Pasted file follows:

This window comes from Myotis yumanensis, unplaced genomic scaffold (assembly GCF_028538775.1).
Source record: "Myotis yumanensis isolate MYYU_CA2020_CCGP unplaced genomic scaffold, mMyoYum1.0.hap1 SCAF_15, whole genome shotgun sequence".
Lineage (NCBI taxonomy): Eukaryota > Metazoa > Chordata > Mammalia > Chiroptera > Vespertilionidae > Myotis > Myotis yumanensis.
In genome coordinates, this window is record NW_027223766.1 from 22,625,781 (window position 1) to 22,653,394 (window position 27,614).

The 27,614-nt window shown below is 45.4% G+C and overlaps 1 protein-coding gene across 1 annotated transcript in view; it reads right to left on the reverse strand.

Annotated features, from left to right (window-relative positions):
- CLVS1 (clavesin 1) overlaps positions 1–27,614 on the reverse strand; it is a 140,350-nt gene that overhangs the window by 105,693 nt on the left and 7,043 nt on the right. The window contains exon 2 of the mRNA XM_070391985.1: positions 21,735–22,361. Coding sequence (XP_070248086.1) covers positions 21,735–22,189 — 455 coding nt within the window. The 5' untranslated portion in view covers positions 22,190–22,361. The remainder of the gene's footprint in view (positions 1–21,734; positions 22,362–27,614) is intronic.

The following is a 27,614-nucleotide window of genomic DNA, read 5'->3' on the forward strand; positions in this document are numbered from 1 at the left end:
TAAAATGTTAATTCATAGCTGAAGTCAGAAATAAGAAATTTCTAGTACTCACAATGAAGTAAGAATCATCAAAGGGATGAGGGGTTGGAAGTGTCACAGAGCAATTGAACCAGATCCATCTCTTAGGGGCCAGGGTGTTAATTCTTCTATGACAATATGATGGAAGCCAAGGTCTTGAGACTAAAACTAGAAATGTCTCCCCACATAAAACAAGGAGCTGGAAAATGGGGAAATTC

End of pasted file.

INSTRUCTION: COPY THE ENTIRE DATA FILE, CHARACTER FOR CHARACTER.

This window comes from Myotis yumanensis, unplaced genomic scaffold (assembly GCF_028538775.1).
Source record: "Myotis yumanensis isolate MYYU_CA2020_CCGP unplaced genomic scaffold, mMyoYum1.0.hap1 SCAF_15, whole genome shotgun sequence".
Lineage (NCBI taxonomy): Eukaryota > Metazoa > Chordata > Mammalia > Chiroptera > Vespertilionidae > Myotis > Myotis yumanensis.
In genome coordinates, this window is record NW_027223766.1 from 22,625,781 (window position 1) to 22,653,394 (window position 27,614).

The 27,614-nt window shown below is 45.4% G+C and overlaps 1 protein-coding gene across 1 annotated transcript in view; it reads right to left on the reverse strand.

Annotated features, from left to right (window-relative positions):
- CLVS1 (clavesin 1) overlaps positions 1–27,614 on the reverse strand; it is a 140,350-nt gene that overhangs the window by 105,693 nt on the left and 7,043 nt on the right. The window contains exon 2 of the mRNA XM_070391985.1: positions 21,735–22,361. Coding sequence (XP_070248086.1) covers positions 21,735–22,189 — 455 coding nt within the window. The 5' untranslated portion in view covers positions 22,190–22,361. The remainder of the gene's footprint in view (positions 1–21,734; positions 22,362–27,614) is intronic.

The following is a 27,614-nucleotide window of genomic DNA, read 5'->3' on the forward strand; positions in this document are numbered from 1 at the left end:
TAAAATGTTAATTCATAGCTGAAGTCAGAAATAAGAAATTTCTAGTACTCACAATGAAGTAAGAATCATCAAAGGGATGAGGGGTTGGAAGTGTCACAGAGCAATTGAACCAGATCCATCTCTTAGGGGCCAGGGTGTTAATTCTTCTATGACAATATGATGGAAGCCAAGGTCTTGAGACTAAAACTAGAAATGTCTCCCCACATAAAACAAGGAGCTGGAAAATGGGGAAATTC